The Charlotte Hornets are taking the ball out of Kemba Walker’s hands - at least a little bit.
That isn’t just OK with the two-time All-Star point guard, it’s something he advocates.
“I like it a lot, not having to be on the ball all the time, not having to be in pick-and-roll all the time,” Walker said after Monday’s preseason victory over the Chicago Bulls. “It gives me a chance to get some rest on the offensive end and be more fresh on the defensive end.”
The Hornets were not bad overall offensively last season, ranking ninth among 30 NBA teams in offensive efficiency. But a factor in them missing the playoffs the past two seasons was their dependency on Walker, particularly in late-game situations when they were so predictable in pick-and-rolls.
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The Hornets have a reputation for losing close games. The NBA keeps a series of stats for “clutch time” - how a team performs in late-game situations with the score close. Last season they had one of the league’s best ranking in defensive efficiency in clutch time (fifth, allowing 98.2 points per 100 possessions), but were poor in clutch-time offensive efficiency (24th, averaging 98.8 points per 100 possessions).
Whether the changes new coach James Borrego is making will impact that clutch-time performance isn’t measurable until well into the regular season. But there’s no doubt Borrego is shaking up how the Hornets view offense and who is empowered to make that happen.
A small example from Monday: Borrego was excited about small forward Nic Batum leading the Hornets in rebounds (12), not just in a vacuum, but because that put Batum in position to start the offense. Not coincidentally, Batum was by far the Hornets’ assists leader with seven.
Batum, Malik Monk, Jeremy Lamb and Michael Kidd-Gilchrist all have liberty to push the ball up-court off a rebound or turnover. That’s not to say only point guards were ever allowed to bring up the ball under former Hornets coach Steve Clifford, but there’s a greater emphasis on quick-strike offense - probing the defense in the first 8 seconds of a possession - and free flowing ball movement.
Walker views this, not as diminishing his importance, but freeing him to do more things.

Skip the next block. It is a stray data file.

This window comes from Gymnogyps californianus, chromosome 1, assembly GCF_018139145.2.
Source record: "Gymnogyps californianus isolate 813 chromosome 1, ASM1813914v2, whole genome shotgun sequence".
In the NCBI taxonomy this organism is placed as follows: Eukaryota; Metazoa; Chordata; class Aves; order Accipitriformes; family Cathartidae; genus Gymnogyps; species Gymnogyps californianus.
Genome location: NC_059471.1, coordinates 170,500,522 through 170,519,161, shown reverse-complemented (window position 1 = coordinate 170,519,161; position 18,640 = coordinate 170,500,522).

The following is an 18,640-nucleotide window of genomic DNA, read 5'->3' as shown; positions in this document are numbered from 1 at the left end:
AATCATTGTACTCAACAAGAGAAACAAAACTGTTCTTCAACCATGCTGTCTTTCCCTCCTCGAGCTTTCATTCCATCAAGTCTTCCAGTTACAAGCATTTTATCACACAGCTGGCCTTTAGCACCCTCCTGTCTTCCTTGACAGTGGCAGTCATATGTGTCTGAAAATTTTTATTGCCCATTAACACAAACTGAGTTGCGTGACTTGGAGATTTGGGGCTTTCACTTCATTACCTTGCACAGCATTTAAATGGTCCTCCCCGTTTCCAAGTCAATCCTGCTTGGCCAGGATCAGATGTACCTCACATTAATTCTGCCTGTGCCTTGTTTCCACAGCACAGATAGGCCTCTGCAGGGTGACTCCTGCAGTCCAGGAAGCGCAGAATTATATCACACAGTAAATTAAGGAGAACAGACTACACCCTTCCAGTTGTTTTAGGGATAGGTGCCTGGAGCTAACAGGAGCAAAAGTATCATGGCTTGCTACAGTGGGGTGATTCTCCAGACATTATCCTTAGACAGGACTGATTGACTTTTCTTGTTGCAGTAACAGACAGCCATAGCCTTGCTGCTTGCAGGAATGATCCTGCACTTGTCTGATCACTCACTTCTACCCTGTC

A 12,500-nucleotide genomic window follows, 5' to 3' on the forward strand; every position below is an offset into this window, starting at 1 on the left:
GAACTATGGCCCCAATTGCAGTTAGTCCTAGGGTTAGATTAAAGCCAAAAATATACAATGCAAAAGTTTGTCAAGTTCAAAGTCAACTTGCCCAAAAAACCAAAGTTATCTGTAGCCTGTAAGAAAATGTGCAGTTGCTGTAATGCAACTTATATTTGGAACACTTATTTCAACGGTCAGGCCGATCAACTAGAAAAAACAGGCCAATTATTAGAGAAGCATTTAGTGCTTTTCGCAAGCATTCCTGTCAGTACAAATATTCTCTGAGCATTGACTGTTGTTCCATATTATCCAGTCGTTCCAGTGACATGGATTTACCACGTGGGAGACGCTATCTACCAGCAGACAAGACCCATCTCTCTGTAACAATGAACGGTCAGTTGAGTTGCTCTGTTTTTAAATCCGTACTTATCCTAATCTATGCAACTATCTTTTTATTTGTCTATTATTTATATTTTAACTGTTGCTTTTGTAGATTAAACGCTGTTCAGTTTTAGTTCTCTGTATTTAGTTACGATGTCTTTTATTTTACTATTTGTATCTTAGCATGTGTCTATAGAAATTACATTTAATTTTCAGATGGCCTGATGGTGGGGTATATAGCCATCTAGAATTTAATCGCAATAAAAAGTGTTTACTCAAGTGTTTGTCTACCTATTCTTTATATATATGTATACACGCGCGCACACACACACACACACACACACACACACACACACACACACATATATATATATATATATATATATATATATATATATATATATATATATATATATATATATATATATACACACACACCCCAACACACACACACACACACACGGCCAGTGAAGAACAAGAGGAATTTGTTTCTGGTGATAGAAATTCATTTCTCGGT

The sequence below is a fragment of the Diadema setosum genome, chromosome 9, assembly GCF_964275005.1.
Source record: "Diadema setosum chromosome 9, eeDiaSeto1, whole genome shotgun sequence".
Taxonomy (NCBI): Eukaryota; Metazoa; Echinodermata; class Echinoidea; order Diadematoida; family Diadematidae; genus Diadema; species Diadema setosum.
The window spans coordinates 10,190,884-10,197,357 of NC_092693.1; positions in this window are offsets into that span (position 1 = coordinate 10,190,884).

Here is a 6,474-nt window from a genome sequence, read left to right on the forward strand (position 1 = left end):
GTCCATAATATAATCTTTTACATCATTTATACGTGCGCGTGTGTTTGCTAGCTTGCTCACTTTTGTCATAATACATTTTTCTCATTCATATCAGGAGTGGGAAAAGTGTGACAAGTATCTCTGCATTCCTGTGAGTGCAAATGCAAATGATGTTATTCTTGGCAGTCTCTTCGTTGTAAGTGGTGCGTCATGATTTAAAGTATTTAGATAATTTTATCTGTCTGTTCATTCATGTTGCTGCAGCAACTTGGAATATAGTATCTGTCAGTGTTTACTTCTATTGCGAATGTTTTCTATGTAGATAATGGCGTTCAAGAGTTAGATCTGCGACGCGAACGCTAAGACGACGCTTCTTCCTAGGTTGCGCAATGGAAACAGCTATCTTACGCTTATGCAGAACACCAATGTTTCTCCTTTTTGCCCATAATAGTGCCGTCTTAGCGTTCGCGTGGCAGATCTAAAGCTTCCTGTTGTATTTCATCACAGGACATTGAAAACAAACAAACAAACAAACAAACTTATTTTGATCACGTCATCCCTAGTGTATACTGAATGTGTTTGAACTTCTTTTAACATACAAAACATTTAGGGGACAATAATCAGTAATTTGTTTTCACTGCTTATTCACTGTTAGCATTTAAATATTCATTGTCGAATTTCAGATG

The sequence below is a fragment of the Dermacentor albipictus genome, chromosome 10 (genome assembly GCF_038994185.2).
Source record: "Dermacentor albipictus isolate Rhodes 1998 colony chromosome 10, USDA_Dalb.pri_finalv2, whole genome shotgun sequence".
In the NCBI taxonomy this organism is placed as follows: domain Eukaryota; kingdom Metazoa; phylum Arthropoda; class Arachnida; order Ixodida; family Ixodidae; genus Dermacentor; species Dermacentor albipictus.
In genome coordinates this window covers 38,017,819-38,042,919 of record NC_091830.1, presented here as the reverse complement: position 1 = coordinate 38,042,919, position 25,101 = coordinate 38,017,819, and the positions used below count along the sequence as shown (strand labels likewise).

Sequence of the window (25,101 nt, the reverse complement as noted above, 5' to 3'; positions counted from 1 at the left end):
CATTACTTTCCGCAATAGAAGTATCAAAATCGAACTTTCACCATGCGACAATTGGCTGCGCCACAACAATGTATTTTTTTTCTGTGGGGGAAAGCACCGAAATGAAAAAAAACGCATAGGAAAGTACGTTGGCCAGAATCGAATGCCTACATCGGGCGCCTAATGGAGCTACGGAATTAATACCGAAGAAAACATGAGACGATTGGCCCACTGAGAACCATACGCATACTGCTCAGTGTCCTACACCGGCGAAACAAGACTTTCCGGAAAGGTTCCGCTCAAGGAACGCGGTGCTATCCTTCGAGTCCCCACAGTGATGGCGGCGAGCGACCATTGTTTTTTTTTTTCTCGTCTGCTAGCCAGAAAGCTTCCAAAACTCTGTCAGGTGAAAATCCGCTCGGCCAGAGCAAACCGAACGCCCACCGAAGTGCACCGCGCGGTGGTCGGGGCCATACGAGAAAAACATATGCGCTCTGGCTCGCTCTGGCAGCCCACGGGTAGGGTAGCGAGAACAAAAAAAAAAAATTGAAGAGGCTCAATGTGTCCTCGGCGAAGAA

“I don’t have to have the ball” constantly, Walker said. “It allows me to get out in transition, get out in the open court, and it allows (Batum) to make plays for everyone else.
“It give me a chance for spot-up (jump shots) and that’s a huge deal for me. I love not having to come back to the ball all the time - to be able to get out and get to the corner.”
Hand-in-hand with empowering more players to handle the ball is Borrego’s determination to enforce quicker, more decisive choices: Pass, drive or shoot within a half second of catching the ball.
That is something he was accustomed to as a longtime San Antonio Spurs assistant, and it was a factor in why Borrego wanted ex-Spur Tony Parker as Walker’s backup at point guard.
“Look at where I come from. There were a number of Hall of Famers there and nobody dominated the ball: Tony Parker, Manu Ginobili, Tim Duncan,” Borrego said. “The success came out of the team. The whole was better than one or two parts. Especially as you get into fourth-quarter situations, as you have multiple threats out on the floor, the more dynamic you are and the more hard you are to guard.
“Our challenge now is to be in games in the fourth quarter, and (opposing) teams don’t know where we’re going to go. All we’re doing is looking for the best shot. And it may come from Kemba, but it may come from Malik Monk or Jeremy Lamb. It may come from Marvin Williams.
“That is off balance for other teams. It keeps them guessing. That makes us harder to guard.”
That works if you have someone like Duncan was: a superstar who cared more about wins than touches or attention. Walker has proven over seven NBA seasons he isn’t afraid to decide games and live with the consequences, and that won’t end. The shift now is not placing that burden on him perpetually by default.
“It’s been great: giving up good shots to get great shots,” Walker said of Borrego’s agenda.
“It’s exciting. It’s different, but I think everybody is embracing it.”